In a second embodiment of the invention, the feed line includes two resilient sections branching off from the rigid base in a "Y" configuration. Each branch can be wound or folded in a spring-like fashion, as above, and each terminates on one end in a signal connector to an antenna element. This alternative configuration provides a smoother transition from the signal source output impedance to the input impedance of the individual antenna conductors of the antenna element.
In a preferred embodiment, an antenna system using the feed lines of the present invention includes a self-deployable quadrifilar helical antenna system element. Each antenna comprises conductive resilient helical strips mounted to a top ring, a bottom ring and several intermediate rings. Such a helical structure can be distorted longitudinally or radially to fit into a compact volume for stowage. Later, when released, the structure is self-deployed by the energy stored in the resilient helical strips as they resume their helical configuration. Each antenna element is fed by four feed lines extending radially from a boom segment. When stowed, the feed lines expand or compress to accommodate the elliptical shape of the antenna element. When the antenna system is redeployed, the feed lines return to their original shape, i.e., slightly compressed or expanded, respectively, so that the feed lines present identical signal paths to the receiver/transmitter circuits.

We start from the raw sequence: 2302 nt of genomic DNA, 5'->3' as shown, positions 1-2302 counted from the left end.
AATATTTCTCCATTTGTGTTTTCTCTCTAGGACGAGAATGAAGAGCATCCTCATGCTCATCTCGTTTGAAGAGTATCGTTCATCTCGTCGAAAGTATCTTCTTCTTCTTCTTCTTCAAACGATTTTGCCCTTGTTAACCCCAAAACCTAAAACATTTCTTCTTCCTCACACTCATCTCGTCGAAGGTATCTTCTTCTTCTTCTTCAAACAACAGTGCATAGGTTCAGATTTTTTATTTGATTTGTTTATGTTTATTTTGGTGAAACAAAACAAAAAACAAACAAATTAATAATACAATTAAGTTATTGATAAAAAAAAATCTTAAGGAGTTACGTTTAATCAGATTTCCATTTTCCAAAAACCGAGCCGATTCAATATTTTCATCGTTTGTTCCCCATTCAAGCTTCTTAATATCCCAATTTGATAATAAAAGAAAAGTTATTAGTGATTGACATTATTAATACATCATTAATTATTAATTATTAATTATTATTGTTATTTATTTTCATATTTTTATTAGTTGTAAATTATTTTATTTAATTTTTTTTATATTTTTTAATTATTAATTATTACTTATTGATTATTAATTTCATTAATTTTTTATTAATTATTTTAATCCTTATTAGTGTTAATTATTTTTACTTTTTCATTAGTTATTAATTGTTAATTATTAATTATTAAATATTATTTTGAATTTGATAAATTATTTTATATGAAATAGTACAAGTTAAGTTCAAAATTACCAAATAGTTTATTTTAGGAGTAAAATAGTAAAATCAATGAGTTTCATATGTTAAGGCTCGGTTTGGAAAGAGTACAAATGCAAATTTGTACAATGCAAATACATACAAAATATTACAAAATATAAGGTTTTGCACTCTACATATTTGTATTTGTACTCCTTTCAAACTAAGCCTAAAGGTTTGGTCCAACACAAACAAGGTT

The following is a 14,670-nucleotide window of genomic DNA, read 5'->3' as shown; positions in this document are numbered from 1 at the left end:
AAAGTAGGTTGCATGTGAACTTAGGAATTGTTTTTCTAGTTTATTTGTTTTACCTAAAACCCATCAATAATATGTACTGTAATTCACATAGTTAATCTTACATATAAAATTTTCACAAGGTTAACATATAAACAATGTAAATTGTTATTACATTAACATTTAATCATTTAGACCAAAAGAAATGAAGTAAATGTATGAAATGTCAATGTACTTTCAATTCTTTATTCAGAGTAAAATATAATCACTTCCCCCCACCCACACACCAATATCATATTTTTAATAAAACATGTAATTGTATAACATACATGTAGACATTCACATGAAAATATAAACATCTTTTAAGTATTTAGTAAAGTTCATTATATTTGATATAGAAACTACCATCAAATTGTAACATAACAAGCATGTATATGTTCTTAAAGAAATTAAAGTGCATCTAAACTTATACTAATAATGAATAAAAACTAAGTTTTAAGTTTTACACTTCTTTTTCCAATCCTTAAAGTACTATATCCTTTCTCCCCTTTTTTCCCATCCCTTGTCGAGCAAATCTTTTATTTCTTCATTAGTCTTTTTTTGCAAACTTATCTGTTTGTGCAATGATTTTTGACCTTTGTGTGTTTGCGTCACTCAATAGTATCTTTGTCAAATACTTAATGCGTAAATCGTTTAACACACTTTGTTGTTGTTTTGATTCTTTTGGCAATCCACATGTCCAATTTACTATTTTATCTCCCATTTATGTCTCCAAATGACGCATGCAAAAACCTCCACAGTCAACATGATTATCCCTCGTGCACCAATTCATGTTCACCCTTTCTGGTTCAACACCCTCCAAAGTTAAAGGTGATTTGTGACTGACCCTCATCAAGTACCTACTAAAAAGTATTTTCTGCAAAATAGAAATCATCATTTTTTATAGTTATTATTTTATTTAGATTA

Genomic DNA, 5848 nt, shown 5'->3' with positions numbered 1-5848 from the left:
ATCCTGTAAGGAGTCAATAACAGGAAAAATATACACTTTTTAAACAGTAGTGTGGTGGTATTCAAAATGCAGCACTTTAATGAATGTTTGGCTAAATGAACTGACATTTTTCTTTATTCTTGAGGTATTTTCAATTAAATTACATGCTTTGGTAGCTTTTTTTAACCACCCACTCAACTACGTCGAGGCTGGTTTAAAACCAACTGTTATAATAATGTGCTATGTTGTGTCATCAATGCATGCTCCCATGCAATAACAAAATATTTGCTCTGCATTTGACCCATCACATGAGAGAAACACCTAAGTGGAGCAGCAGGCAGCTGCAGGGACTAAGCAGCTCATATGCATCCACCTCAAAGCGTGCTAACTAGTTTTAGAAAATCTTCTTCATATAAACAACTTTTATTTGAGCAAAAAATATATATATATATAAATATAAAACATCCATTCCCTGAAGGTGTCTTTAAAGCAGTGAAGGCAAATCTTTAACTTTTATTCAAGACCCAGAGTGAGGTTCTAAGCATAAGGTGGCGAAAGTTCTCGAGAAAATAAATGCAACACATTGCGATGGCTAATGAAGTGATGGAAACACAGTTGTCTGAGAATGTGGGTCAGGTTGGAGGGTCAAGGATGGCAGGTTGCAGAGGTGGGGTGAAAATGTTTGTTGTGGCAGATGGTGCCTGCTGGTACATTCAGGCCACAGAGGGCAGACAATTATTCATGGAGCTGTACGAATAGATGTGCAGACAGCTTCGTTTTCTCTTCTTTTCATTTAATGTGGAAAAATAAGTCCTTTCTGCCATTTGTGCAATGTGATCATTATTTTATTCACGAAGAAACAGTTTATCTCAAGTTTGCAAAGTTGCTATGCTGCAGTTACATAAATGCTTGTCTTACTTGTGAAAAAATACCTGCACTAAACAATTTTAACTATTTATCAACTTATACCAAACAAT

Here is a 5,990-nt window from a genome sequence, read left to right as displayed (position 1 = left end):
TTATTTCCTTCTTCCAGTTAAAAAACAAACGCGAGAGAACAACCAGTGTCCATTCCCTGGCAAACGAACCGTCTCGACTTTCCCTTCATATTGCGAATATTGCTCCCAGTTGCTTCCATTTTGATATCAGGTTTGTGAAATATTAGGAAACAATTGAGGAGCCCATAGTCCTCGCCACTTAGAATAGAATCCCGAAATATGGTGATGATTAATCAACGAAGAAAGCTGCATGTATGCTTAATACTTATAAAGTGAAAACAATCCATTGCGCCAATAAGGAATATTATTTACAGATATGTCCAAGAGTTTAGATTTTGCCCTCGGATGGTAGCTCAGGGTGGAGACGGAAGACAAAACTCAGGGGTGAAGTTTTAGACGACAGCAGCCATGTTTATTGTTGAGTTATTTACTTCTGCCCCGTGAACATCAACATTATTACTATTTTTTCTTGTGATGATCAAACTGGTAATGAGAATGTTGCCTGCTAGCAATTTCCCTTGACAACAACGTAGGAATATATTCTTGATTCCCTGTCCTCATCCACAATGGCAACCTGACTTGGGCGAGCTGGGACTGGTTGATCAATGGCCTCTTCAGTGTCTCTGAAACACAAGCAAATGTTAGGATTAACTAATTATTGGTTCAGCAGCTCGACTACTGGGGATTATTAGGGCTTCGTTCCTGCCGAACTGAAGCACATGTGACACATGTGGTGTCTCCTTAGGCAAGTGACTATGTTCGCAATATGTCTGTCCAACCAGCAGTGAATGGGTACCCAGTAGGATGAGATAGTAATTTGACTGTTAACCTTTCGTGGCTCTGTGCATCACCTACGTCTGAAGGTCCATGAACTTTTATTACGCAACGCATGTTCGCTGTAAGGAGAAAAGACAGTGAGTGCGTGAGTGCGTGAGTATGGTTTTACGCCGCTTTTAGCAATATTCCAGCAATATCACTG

Other objects and features of the invention will be apparent from the following description and from the drawings.
FIG. 1 is a perspective view of a feed line of the present invention;
FIG. 2 is a perspective view of an alternative embodiment of a feed line according to the present invention;
FIG. 3 is a section view of the feed line of FIG. 1;
FIG. 4 is a partial section view of the feed line of FIG. 1 taken along line 4--4 of FIG. 3;
FIG. 5 is a perspective view of an antenna system for use with the present invention illustrated in its deployed position;
FIG. 6 is a cross-section view of the antenna system of FIG. 4 taken along line 6--6 of FIG. 5;
FIG. 7 is a cross-section view of the antenna system as in FIG. 6 illustrated in a partially stowed configuration; and
FIG. 8 is a section view of an alternative antenna system partially deformed toward its stowed position.
FIG. 1 illustrates the preferred embodiment of a feed line 10 designed in accordance with the present invention. Feed line 10 has a first connector 12 for connecting the feed line 10 to a receiver/transmitter circuit, and a second pair of connectors 14 for connecting the feed line to an antenna element. In addition, feed line 10 includes a resilient, expandable and compressible conductive section 16 between connectors 12 and 14. Resilient section 16 gives the feed line flexibility to accommodate shape distortions caused by antenna stowage and durability to maintain connections between the signal transmitter/receiver and the antenna element in the face of such repeated stresses. Typically, a base section 18 is also disposed between resilient section 16 and signal circuit board connector 12. Connector 12 can be any one of a number of commercially available types, for example, a Huber Suhner connector, part number 16 MMCX50-1-1C/111. In contrast with resilient section 16, base section 18 is rigid and inflexible, thus providing additional support and stress relief from the bending stresses that occur at the connector 12 when feed line 10 expands and contracts. Resilient section 16 is connected to base section 18 at a flexible base joint 20.